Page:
I wish I knew where to begin. You've probably read—or ignored, or just RT'd—a couple dozen articles about what's been happening in the St. Louis suburb of Ferguson, Missouri, since Officer Darren Wilson shot unarmed 18-year-old Michael Brown to death. Pictures of his body—left out in the street for hours—started popping up in my various timelines, harkening back to the photos of black bodies that used to hang from so many trees, the gruesome prizes for the proud, grinning ghouls posed about. These images were meant as a warning to us, then and now.

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"You took my son away from me! You know how hard it was to get him to stay in school and graduate? You know how many black men graduate? Not many—because you bring them down to this type of level, where they feel like they don't got nothing to live for. 'They're gonna try to take me out anyway.'" —Lesley McSpadden, mother of Mike Brown

The images we've been seeing—the flag-shirted, dreadlocked man throwing a tear gas canister, armored police attacking peaceful protesters and journalists, Mike Brown's crying mother—these are era-defining documents, things we won't soon shake. This chaos is happening dead-ass in the heart of our dead-ass country. The world is watching us blow it, as usual. We—like they, probably—knew all this was going to happen sometime, somewhere, but it's still an unbelievable thing to witness.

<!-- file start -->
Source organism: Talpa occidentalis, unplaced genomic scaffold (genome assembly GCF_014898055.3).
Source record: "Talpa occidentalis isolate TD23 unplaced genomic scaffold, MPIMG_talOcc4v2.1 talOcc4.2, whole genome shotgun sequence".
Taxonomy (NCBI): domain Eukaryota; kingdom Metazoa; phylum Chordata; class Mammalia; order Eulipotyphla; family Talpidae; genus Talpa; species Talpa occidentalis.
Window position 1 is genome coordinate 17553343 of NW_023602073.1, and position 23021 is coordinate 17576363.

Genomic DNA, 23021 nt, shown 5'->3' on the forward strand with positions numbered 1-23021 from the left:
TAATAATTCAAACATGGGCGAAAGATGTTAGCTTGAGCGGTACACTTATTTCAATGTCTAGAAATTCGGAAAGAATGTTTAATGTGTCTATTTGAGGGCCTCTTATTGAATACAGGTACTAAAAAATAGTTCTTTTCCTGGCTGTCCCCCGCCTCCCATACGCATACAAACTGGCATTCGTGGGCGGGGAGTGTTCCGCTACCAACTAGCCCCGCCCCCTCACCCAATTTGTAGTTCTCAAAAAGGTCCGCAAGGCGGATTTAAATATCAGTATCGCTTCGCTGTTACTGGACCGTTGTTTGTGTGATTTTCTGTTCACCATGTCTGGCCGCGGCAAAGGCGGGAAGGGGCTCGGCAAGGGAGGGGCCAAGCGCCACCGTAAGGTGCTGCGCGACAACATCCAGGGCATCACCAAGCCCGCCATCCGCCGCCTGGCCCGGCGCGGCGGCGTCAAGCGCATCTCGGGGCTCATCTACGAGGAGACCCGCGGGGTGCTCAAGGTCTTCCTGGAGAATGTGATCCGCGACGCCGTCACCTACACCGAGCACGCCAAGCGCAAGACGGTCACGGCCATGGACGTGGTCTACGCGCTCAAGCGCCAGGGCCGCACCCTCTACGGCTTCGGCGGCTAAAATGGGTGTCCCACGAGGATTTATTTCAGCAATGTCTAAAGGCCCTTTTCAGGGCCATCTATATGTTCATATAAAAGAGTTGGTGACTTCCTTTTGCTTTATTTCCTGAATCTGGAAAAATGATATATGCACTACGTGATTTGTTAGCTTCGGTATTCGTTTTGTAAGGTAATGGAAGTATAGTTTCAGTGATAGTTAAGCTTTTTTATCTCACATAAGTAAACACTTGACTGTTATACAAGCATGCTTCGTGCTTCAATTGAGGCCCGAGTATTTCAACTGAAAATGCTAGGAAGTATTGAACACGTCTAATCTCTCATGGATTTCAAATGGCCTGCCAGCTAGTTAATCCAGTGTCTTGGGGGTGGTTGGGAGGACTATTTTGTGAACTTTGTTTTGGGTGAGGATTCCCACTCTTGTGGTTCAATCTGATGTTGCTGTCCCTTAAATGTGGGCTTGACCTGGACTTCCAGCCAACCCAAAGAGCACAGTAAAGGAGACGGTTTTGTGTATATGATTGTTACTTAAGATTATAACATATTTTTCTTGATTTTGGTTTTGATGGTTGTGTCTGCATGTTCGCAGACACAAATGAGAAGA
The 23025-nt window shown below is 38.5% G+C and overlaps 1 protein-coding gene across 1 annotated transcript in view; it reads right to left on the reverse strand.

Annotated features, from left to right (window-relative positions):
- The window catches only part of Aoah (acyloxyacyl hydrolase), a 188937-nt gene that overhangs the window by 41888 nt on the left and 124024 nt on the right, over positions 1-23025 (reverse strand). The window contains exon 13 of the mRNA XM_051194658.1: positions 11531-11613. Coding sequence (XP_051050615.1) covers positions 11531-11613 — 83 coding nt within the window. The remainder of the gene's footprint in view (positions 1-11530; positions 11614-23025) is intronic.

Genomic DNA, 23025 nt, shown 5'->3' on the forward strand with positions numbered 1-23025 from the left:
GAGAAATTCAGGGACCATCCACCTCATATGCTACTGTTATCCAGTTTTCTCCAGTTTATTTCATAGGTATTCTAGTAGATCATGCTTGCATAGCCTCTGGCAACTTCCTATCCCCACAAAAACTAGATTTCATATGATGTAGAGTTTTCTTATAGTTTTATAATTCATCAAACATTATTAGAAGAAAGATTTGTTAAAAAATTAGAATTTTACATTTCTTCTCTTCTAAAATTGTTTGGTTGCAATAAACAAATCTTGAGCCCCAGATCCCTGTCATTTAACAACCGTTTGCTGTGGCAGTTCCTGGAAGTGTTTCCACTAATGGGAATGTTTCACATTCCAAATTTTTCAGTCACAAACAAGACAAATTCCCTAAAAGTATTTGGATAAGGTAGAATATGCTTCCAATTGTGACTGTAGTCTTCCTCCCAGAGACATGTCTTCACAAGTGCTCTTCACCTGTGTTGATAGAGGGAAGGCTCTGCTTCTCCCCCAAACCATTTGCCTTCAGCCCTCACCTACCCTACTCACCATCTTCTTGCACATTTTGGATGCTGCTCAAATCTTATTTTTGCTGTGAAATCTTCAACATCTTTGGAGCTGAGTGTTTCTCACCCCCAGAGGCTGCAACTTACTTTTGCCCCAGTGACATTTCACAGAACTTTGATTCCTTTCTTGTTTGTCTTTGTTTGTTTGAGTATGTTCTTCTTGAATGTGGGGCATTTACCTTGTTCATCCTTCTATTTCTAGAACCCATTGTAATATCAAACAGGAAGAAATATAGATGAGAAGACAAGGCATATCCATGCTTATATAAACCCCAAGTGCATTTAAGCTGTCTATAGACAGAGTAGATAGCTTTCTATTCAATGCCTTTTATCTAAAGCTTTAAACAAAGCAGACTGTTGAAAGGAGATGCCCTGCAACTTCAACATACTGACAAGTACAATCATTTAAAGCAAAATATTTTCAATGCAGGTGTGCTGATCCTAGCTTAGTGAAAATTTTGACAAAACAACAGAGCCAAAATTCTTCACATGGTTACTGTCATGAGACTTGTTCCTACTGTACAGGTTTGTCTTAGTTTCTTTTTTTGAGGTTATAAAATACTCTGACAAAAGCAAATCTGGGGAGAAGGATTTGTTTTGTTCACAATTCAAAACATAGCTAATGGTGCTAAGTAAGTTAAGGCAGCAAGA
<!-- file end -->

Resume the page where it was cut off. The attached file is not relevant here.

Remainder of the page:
"They're keeping these kids oppressed, depressed, undereducated, the school districts are failing, they don't wanna give 'em nothing. They start the shit, they ignite the fire, then they run they ass out there to their county houses and tear up our stuff."

—Unnamed Ferguson woman

Some folks say, have always said: Lower your voice. Pull up your pants. Look respectable and you'll get respect. Do those people not realize that our most eloquent, respectable leaders were all murdered in cold blood, all in their suits and ties? No, fuck what you think of our clothes or manner of speaking—we have a right to life. It doesn't feel like we've moved forward an inch. More like we've flailed backward and are now facing the wrong direction entirely. We officially have no options and no recourse when the police decide to execute us. That's exactly how the fires start. Riots are still the language of the unheard, to paraphrase MLK. Why not? It's really hard to burn down or loot our own communities when we still don't have one.

And where we at? Never before has it been more obvious that our art form hardly serves our needs. No money in that. Hiphop-led initiatives to curb gang violence, stop crack abuse, and fight racism are mostly a thing of the distant past, my childhood. Not that I want to hear #Ferguson solidarity from Iggy or G-Eazy, anyway. You can, however, check J.Cole's heartsick tribute "Be Free," as well as "I Am Mike Brown" from an unknown named G.A.G.E. Or "Black Steel in the Hour of Chaos," or "Blastit" or "Strange Fruit." Till next time—and there certainly will be a next time... recommended